An article by Benjamin T. Branche, Esq., Partner
Published: Szaferman Lakind 2016 Fall Newsletter
A “back-to-back” (B2B) aircraft transaction involves the purchase and sale of an aircraft utilizing an aircraft broker to effectuate the transaction. In a B2B, the architect of the transaction, typically the broker, finds a buyer willing to pay more than a prospective seller’s asking price for a plane. Buyers are willing to pay more than the asking price because they typically need only deal with the aircraft broker who does the work of finding the appropriate seller, validating the premium reflected in the price. The broker typically creates a sole purpose entity (SPE), such as a limited liability company, for each specific transaction, which usually gets dissolved after the transaction is completed. The SPE (owned and controlled by the broker) will then enter into two concurrent contracts, one with the buyer and one with the seller, each in the name of the SPE. Clearly conflicts abound, but it’s not necessarily a bad thing.
While in a B2B, the buyer pays more than fair market value for the aircraft, and the seller receives as the purchase price less than the fair market value of the aircraft, there are good reasons behind making a B2B deal as opposed to a traditional 2 party deal. For example, this type of transaction can result in significant tax benefits for both parties and can be structured to mimic a trade-in, similar to a 1031 exchange. Further, aircraft brokers are familiar with the marketplace and have a built-in network that they can utilize to identify a buyer and seller of an aircraft, which may be difficult for the parties to find on their own.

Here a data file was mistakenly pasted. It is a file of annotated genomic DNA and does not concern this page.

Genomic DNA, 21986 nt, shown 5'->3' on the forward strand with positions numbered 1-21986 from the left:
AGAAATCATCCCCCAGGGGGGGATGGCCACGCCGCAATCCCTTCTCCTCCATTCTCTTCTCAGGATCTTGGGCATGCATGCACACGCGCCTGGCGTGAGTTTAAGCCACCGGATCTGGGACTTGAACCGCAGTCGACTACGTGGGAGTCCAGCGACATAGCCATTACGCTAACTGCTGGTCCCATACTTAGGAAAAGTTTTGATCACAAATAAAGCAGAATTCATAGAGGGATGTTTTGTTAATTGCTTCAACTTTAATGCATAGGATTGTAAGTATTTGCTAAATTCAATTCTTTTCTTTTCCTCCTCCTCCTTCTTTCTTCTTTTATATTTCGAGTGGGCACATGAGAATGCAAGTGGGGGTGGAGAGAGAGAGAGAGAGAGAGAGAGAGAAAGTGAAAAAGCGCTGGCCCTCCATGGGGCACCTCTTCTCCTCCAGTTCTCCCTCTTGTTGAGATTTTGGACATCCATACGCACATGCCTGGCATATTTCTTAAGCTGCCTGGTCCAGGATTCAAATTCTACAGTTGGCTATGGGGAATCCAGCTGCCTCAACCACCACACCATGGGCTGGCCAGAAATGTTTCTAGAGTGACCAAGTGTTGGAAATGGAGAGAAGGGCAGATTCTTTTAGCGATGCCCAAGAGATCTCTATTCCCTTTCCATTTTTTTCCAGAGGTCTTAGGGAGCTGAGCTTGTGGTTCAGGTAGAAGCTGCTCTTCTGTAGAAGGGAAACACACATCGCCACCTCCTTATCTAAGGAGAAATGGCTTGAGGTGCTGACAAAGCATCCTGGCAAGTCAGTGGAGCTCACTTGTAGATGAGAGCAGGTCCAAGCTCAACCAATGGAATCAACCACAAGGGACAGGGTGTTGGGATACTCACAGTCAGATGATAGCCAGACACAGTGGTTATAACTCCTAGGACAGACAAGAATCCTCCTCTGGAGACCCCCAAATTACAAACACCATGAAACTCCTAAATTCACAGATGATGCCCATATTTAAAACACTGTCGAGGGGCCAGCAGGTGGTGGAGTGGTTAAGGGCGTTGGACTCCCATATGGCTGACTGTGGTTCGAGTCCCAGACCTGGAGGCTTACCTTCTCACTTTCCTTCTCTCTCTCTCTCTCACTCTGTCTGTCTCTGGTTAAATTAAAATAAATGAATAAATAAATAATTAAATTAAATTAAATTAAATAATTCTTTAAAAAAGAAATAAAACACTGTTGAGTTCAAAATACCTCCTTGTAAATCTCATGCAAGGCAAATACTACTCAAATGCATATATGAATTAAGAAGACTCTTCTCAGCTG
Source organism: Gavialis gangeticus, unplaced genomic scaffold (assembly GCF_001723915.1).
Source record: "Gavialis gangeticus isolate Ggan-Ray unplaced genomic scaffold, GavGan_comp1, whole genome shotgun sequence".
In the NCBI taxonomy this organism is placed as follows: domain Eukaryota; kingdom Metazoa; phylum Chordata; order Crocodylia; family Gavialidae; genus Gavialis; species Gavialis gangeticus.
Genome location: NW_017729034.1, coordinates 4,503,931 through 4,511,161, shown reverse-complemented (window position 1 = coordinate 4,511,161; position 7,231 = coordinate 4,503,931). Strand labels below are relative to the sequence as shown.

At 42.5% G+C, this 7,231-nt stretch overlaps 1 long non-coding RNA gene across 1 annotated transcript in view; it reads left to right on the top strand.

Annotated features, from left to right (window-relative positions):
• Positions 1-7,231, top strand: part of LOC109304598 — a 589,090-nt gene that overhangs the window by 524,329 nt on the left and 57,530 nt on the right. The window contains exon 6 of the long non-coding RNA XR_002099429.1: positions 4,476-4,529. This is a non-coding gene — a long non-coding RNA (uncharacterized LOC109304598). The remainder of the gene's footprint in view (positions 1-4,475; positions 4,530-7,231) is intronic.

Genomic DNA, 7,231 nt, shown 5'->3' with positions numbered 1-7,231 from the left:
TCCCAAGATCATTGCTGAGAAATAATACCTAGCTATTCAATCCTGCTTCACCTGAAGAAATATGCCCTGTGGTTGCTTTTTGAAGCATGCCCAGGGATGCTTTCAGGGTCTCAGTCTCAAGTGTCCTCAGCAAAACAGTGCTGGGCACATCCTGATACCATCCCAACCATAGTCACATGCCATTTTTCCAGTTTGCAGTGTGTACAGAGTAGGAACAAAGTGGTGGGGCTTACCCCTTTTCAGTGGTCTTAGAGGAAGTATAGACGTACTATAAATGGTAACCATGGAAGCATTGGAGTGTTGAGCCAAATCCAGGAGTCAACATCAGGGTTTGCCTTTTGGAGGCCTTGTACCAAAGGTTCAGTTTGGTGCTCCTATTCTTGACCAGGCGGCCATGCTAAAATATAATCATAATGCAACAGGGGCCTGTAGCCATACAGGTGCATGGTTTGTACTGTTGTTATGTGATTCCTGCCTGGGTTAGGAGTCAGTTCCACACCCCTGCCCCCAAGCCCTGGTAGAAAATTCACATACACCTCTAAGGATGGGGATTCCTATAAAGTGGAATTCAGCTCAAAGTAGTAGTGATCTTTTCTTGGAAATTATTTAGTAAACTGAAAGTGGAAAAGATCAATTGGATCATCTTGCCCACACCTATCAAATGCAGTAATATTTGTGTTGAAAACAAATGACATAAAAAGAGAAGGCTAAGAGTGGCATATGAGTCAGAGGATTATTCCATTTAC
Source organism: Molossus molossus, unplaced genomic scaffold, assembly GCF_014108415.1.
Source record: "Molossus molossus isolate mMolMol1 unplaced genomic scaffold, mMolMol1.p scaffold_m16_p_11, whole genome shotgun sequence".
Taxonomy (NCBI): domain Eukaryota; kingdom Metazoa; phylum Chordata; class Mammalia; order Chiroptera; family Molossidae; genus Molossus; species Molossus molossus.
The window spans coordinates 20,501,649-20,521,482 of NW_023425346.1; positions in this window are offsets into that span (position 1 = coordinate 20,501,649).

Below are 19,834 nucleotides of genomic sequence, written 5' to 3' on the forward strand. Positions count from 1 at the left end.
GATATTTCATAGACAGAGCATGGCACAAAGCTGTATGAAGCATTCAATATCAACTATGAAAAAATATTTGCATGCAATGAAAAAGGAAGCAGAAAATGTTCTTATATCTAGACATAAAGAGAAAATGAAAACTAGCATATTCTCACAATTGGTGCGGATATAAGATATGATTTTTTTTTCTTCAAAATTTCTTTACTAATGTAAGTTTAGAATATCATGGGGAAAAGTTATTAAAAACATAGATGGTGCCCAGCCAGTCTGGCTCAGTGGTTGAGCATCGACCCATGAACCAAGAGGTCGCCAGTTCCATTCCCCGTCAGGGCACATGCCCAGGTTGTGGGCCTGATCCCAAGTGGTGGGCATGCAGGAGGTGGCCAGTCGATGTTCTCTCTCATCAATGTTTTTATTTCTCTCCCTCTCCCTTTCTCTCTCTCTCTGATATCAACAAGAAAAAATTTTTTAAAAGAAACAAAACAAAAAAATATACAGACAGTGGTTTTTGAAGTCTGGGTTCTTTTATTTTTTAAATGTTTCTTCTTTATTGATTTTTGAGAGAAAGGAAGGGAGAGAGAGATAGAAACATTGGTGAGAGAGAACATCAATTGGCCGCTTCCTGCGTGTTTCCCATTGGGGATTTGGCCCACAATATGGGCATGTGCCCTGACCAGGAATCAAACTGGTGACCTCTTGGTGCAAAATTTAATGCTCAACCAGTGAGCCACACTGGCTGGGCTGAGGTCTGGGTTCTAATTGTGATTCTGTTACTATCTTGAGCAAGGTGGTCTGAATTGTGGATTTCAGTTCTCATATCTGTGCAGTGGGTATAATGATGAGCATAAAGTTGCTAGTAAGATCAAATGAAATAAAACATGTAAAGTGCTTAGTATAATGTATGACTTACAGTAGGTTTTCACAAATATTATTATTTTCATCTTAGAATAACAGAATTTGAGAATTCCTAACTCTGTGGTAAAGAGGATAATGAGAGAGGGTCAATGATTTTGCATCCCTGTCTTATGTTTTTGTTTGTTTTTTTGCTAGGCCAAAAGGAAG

There are also risks with structuring B2B’s that should be considered before entering such a contract. Since there are two concurrent contracts, each with the SPE and not the other party, there can be issues with securing deposits, who the depositor is, and potential title issues, which are not present in a more typical transaction. Further, complex rules must be followed to receive the tax benefits of a B2B. These risks can be limited by utilizing a responsible and qualified broker along with a knowledgeable aviation attorney to help navigate these complex transactions. While traditional two party transactions may still work, a B2B can open up more options for both the buyer and seller. As B2B transactions have been gaining more popularity, it would be a disservice, and a potentially costly one, not to consider this type of transaction.
Although not typically used in other purchase and sale transactions, the same principals are applied, and the same conflicts arise. Due to the conflicts that arise, awareness, knowledge, understanding and the right team of professionals are indispensable. With the right team, the risks can be minimized, and greater profits/benefits achieved.